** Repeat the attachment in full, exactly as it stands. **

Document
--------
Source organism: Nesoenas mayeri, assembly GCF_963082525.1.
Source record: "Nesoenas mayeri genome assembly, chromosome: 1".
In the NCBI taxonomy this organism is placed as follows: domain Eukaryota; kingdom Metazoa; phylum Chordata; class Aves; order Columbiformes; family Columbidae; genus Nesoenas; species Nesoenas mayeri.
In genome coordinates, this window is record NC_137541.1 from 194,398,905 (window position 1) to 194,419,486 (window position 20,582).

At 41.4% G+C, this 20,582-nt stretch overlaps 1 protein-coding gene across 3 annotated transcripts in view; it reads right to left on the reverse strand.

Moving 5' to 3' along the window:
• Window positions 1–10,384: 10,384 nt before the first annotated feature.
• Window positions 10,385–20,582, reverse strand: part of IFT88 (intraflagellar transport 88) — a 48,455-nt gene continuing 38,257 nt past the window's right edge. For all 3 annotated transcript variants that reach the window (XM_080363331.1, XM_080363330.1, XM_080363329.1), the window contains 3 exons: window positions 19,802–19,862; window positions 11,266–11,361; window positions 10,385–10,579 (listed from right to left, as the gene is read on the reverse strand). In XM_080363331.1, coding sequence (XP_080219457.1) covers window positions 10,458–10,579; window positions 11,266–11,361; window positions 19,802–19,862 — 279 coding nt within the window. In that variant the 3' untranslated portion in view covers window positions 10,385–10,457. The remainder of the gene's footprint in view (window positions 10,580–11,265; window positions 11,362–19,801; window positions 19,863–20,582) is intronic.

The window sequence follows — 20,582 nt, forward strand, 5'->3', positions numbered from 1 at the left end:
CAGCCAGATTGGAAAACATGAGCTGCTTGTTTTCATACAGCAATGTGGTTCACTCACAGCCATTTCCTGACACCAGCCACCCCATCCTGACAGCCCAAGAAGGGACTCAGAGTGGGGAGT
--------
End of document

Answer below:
Source organism: Nesoenas mayeri, assembly GCF_963082525.1.
Source record: "Nesoenas mayeri genome assembly, chromosome: 1".
In the NCBI taxonomy this organism is placed as follows: domain Eukaryota; kingdom Metazoa; phylum Chordata; class Aves; order Columbiformes; family Columbidae; genus Nesoenas; species Nesoenas mayeri.
In genome coordinates, this window is record NC_137541.1 from 194,398,905 (window position 1) to 194,419,486 (window position 20,582).

At 41.4% G+C, this 20,582-nt stretch overlaps 1 protein-coding gene across 3 annotated transcripts in view; it reads right to left on the reverse strand.

Moving 5' to 3' along the window:
• Window positions 1–10,384: 10,384 nt before the first annotated feature.
• Window positions 10,385–20,582, reverse strand: part of IFT88 (intraflagellar transport 88) — a 48,455-nt gene continuing 38,257 nt past the window's right edge. For all 3 annotated transcript variants that reach the window (XM_080363331.1, XM_080363330.1, XM_080363329.1), the window contains 3 exons: window positions 19,802–19,862; window positions 11,266–11,361; window positions 10,385–10,579 (listed from right to left, as the gene is read on the reverse strand). In XM_080363331.1, coding sequence (XP_080219457.1) covers window positions 10,458–10,579; window positions 11,266–11,361; window positions 19,802–19,862 — 279 coding nt within the window. In that variant the 3' untranslated portion in view covers window positions 10,385–10,457. The remainder of the gene's footprint in view (window positions 10,580–11,265; window positions 11,362–19,801; window positions 19,863–20,582) is intronic.

The window sequence follows — 20,582 nt, forward strand, 5'->3', positions numbered from 1 at the left end:
CAGCCAGATTGGAAAACATGAGCTGCTTGTTTTCATACAGCAATGTGGTTCACTCACAGCCATTTCCTGACACCAGCCACCCCATCCTGACAGCCCAAGAAGGGACTCAGAGTGGGGAGT